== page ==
I believe that most Americans are repulsed by racism. Unfortunately, their feelings of repulsion are often exploited for political gain.
Especially now, in a time of hyper-racialization, the rush to frame all issues in racial terms often seems done to create political capital or avenge a political setback. Claims of racism have become a weapon to attack even benign sentiments, including a person’s preference for a particular political candidate or party.
Recent online rantings by a Clemson University professor generated a backlash on and off campus. His behavior offers a good example of the senseless race-based hysteria taking place nationally.
“All trump (sic) supporters, nay, all Republicans, are racist scum,” read an August Facebook post by the professor. “All republicans? Yes. Your complacency made this happen. Pick a side: denounce your affiliation, or admit you’re a racist.”
Another of his posts went to an even further extreme by appearing to advocate violence: “I admire anyone who stands up against white supremacy, Violent or non-violent.”
The first thing that strikes me is that Clemson University, a school I truly appreciate and admire, should be embarrassed to have this man as a professor. Frankly, his comments were ignorant. Generalizing roughly half the American population as racist simply because of their presidential preference exhibits woefully unsophisticated reasoning, especially for someone of a university professor’s stature.
On his website, the professor – who instructs a course in something called “human centered computing” – says his research focuses on “online decisions” such as “Which app should I install?” and “Should I post this on Facebook or not?” His own poor decision-making is not only ironic, but it raises questions about his value as an instructor.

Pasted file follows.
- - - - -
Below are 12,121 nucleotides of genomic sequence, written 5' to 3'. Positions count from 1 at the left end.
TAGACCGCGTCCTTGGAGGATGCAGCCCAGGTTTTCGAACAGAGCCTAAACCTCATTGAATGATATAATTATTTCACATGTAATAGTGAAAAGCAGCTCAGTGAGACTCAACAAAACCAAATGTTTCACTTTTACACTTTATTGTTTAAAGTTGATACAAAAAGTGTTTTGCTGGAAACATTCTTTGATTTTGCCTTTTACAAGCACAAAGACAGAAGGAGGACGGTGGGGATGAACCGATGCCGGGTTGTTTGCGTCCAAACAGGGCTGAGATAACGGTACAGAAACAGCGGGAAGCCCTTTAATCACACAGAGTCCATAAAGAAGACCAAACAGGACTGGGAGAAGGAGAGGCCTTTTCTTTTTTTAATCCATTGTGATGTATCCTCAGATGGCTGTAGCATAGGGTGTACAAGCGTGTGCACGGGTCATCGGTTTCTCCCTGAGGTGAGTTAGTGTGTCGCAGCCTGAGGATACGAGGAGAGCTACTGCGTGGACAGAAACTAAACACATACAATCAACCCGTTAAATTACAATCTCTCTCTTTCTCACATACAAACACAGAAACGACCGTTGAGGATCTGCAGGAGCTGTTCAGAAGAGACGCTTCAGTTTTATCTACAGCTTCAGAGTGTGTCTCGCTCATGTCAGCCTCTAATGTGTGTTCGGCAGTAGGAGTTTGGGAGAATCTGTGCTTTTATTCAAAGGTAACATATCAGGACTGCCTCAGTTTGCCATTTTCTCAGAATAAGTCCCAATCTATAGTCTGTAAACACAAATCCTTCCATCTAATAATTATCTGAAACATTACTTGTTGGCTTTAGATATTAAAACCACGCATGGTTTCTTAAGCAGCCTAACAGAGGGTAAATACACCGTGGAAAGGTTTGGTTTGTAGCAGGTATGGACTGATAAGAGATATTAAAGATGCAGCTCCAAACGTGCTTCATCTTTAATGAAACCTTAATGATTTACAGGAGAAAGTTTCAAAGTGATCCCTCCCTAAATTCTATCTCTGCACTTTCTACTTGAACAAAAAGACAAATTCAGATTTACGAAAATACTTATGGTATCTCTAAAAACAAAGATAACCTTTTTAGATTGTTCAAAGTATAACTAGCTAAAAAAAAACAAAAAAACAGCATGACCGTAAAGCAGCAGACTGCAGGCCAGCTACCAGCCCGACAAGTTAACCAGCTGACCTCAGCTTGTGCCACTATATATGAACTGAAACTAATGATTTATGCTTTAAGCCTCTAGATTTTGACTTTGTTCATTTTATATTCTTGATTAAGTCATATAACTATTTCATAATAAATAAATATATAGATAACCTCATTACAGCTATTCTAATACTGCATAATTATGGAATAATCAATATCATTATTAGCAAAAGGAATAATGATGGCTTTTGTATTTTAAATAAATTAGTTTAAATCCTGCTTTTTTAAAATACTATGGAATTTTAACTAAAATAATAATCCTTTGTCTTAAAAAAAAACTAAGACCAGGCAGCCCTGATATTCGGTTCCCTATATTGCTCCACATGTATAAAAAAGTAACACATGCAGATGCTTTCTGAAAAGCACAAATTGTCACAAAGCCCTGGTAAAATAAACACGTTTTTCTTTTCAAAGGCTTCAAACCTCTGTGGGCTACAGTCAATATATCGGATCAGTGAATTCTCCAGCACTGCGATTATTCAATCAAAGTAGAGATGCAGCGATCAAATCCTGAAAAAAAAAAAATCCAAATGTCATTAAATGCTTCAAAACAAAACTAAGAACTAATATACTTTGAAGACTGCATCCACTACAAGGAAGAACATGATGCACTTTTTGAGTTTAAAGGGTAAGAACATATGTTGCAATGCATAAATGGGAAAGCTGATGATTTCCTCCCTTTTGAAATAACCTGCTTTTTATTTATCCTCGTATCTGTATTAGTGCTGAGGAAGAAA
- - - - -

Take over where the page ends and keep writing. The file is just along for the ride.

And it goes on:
After an outcry from members of the Clemson community, the university issued a statement condemning “expressions condoning or advocating violence or hatred.” Was its response adequate?
College campuses have long leaned toward the liberal end of the spectrum, and that’s becoming increasingly so. (That’s not just my opinion; it’s supported by research and survey results, including a recent UCLA survey of university faculties nationwide.) And that leftward lean has shown itself in troubling ways. Efforts to scrub conservative ideas from many campuses are well-documented, with scheduled speakers being disinvited or forced to cancel presentations.
The expression of views that don’t fit the prevailing campus view has sparked protests, no-holds-barred shaming, even calls for disciplinary action.
It seems that many colleges and universities take a much more serious posture against “politically incorrect” speech than they do against genuine infractions of greater consequence, such as the advocacy of violence. In that regard, it’s interesting to compare how Clemson dealt with the professor’s comments to the way it handled an incident last year.
In April 2016, an incident which was initially thought to be racially motivated spurred campus protests and a nine-day sit-in, as well an investigation into who was responsible. As it turns out, administrators early on had determined that the incident wasn’t race-related at all, yet chose to use it as a “teachable moment” – a revelation that later came to light after students obtained emails between university officials.
As part of this teachable moment, Clemson announced an ambitious eight-point plan, including mandatory diversity training for its employees.
In the wake of the recent “racist scum” episode, I’d offer that a different kind of training is in order. Perhaps the training should be in common decency… a lesson to teach the public benefit of using persuasion, rather than insults, to advance a viewpoint.
Those in positions to educate young minds and shape perspectives have an obligation to strive for a higher standard of dialogue. At the very least, a college professor should comprehend the difference between honest preferences for how we are governed and ill-will toward an entire race.
All reasonable people agree that racism is a scourge. Imposing racist overtones to anything and everything demeans the efforts of good people on both the left and right who are honestly seeking to combat the scourge, and further widens the gulf that divides us.
Richard Eckstrom is a CPA and the state’s Comptroller.